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Originally published Wednesday, November 1, 2006 at 12:00 AM

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King County delivers pair of foot-ferry plans for Vashon Island to governor

King County's plan for assuming passenger-only ferry service for Vashon Island lays out two alternatives: a triangle route serving Seattle...

Seattle Times staff reporter

King County's plan for assuming passenger-only ferry service for Vashon Island lays out two alternatives: a triangle route serving Seattle, Vashon and Southworth in Kitsap County and a direct Seattle-Vashon route.

The 61-page plan was delivered Tuesday to Gov. Christine Gregoire.

The Legislature last year put the question of passenger-only ferries into the laps of Puget Sound counties and said it wouldn't maintain Vashon passenger-only service after next July.

But King County said it would first have to create a ferry taxing district and the earliest it could begin Vashon service would be mid-2008.

Meanwhile, Kitsap County also wants to assume passenger-ferry service, looking at direct routes from Southworth to Seattle, Port Orchard to Seattle and Kingston to Seattle. It is planning an election in February to raise the sales tax 3 cents on a $10 purchase, enough to raise about $10 million a year.

Kitsap County wants to offer passenger-ferry service from Kitsap County communities to downtown Seattle, possibly bypassing Vashon, although Kitsap County Transit director Dick Hayes said the county might subcontract for a Vashon route.

In the letter sent to Gregoire, King County Executive Ron Sims said while the county's plan focuses on Vashon, it may consider other passenger-ferry routes, from West Seattle and across Lake Washington — which might help in mitigation efforts in the replacement of the Alaskan Way Viaduct and the Highway 520 floating bridge.

"Such services would increase overall mobility in the region, provide roadway-construction mitigation and provide a vital transportation link in the event of a major emergency or disaster," Sims said.

The county prefers the triangle route because it is potentially more lucrative, Sims said.

The Legislature three years ago gave counties the right to create ferry districts without a public vote and impose a property tax of 75 cents for every $1,000 of assessed value.

The Legislature also ordered the state Department of Transportation to sell the passenger ferries Chinook and Snohomish, with the money going to an account that could be used by counties to operate passenger ferries. Observers said the ferries could fetch $6 million to $9 million. One caveat is that private operators can't be used on the routes and they must operate with union labor.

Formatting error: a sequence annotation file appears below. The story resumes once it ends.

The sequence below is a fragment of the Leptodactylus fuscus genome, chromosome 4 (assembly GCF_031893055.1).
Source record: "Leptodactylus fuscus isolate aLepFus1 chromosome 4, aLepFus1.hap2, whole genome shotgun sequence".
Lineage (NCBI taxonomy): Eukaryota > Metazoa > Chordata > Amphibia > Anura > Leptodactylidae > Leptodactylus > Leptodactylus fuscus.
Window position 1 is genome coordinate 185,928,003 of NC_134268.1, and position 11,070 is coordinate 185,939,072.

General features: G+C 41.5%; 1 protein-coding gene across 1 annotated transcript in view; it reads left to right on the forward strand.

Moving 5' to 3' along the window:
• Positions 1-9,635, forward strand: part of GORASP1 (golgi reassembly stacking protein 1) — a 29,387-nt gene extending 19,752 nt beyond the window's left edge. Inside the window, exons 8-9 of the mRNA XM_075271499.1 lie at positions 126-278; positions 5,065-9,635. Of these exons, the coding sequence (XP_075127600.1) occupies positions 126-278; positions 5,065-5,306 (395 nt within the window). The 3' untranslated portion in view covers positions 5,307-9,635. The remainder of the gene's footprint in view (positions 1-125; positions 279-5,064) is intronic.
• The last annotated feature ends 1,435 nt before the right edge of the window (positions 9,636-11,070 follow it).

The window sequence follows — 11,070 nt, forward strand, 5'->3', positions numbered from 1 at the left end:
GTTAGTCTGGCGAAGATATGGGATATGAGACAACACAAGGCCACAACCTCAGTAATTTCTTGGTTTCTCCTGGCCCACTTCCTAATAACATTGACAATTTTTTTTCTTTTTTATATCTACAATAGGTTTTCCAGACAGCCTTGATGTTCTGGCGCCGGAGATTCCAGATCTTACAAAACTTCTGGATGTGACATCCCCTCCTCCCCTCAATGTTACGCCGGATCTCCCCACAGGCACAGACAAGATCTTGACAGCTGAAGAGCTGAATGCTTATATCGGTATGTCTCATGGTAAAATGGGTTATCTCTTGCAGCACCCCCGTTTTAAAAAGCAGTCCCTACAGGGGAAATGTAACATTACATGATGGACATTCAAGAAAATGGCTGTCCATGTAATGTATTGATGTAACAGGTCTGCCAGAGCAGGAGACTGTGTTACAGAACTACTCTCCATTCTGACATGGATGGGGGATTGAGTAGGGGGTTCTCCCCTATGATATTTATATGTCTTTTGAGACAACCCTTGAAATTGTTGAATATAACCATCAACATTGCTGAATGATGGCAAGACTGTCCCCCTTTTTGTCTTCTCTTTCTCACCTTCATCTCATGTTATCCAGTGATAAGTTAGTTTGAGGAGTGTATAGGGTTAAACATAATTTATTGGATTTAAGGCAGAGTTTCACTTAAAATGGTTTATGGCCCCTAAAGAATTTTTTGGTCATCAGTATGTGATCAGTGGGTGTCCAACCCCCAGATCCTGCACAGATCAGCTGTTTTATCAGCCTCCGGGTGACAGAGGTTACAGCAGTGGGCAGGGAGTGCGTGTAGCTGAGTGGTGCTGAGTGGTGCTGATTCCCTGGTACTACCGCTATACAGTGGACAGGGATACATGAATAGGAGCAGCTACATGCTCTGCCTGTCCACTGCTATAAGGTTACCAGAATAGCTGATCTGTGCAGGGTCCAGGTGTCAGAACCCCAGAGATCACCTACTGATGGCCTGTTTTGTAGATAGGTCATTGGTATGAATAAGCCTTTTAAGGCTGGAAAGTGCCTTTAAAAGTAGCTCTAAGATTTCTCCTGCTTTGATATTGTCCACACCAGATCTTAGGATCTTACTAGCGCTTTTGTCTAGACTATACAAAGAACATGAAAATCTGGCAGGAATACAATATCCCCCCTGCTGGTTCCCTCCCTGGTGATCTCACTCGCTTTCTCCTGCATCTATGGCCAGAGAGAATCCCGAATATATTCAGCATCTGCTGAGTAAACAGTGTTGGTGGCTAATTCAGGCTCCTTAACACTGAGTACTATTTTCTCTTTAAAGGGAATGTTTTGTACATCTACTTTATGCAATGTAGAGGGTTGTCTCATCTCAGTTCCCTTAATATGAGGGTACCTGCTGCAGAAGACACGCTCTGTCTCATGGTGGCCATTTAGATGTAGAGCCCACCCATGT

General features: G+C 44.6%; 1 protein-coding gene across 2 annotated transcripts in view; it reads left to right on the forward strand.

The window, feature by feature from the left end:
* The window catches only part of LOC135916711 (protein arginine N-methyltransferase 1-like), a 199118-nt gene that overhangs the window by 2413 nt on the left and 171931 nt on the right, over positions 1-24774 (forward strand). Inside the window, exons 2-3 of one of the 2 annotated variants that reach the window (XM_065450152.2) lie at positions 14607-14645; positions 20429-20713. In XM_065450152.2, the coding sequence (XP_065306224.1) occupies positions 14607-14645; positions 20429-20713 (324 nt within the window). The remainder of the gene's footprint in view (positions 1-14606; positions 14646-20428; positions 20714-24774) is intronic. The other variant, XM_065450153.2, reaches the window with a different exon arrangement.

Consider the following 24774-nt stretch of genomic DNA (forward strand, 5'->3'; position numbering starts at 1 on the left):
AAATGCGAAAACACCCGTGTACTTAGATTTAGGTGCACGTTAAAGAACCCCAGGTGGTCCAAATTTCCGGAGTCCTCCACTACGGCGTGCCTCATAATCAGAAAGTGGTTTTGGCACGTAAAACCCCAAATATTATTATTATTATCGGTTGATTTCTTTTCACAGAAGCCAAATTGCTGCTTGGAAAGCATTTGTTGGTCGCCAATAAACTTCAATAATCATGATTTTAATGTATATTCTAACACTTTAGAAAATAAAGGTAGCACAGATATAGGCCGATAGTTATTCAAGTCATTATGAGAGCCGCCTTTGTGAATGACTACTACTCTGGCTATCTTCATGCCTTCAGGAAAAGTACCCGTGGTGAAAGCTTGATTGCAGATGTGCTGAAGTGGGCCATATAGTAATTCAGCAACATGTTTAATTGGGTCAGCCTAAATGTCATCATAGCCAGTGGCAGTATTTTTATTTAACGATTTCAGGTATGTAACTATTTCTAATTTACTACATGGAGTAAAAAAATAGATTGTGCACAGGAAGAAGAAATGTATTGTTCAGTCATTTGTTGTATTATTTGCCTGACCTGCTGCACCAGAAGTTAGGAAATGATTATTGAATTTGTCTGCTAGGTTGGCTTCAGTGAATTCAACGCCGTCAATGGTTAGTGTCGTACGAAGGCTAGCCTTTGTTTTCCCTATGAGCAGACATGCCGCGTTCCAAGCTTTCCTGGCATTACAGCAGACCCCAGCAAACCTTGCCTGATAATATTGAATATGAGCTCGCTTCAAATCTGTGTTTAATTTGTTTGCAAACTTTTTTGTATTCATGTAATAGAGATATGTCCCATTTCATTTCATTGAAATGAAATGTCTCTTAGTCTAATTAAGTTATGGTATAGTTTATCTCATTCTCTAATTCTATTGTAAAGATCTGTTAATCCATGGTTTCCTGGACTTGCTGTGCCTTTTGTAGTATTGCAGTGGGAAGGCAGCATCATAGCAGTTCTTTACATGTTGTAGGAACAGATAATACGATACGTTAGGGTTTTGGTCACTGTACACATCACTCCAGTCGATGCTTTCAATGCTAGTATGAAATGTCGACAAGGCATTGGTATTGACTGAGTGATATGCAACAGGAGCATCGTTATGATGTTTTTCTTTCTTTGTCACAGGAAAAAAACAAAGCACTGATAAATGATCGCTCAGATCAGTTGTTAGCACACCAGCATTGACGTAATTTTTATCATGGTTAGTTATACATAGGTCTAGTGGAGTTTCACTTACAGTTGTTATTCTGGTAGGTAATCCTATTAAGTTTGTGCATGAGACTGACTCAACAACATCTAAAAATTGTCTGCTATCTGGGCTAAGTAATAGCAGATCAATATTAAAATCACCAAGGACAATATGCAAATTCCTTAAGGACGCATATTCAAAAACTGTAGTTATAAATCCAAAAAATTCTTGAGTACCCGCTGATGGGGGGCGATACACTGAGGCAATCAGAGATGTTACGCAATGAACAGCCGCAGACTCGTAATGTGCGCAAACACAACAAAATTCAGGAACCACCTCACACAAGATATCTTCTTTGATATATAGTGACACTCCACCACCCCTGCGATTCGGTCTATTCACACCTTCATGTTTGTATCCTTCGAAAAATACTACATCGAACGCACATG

Hayes said Kitsap County is willing to forfeit the money from the sale of the boats because it wants to run its boats without the maritime unions.

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Kurt Triplett, Sims' chief of staff, said two hurdles remain. Should Kitsap voters agree to raise its sales tax to pay for foot ferries, it wouldn't make sense for King County to compete.

Further, he said, he wants a commitment from the state that it won't add a Southworth-Seattle car ferry, as envisioned in a draft plan issued in April. The city of Seattle has objected, saying it doesn't want more cars in downtown Seattle.

Under the plan, the state would add the car ferry in 2014, but Mike Anderson, head of Washington State Ferries, said no final decision has been made.

The county hasn't decided how large the ferry district would be, but Metropolitan King County Councilman Dow Constantine, who represents West Seattle and Vashon, said he supports a countywide district.

"We have to serve the people on Vashon who will lose passenger-ferry service. That's my primary goal," he said.

Under the plan sent to the governor, Sims said the ferry district would be established and its boundaries defined by next May, with a property tax levied by next November. The county would assume responsibility for the Vashon service by July 1, 2008.

The plan says capital costs would be $21 million for the triangle route and $6.6 million for the direct route. Operating costs are estimated at $2.4 million for the triangle route and $1.6 million for the direct route. Service would be in morning and afternoon peak periods.

Susan Gilmore: 206-464-2054 or sgilmore@seattletimes.com

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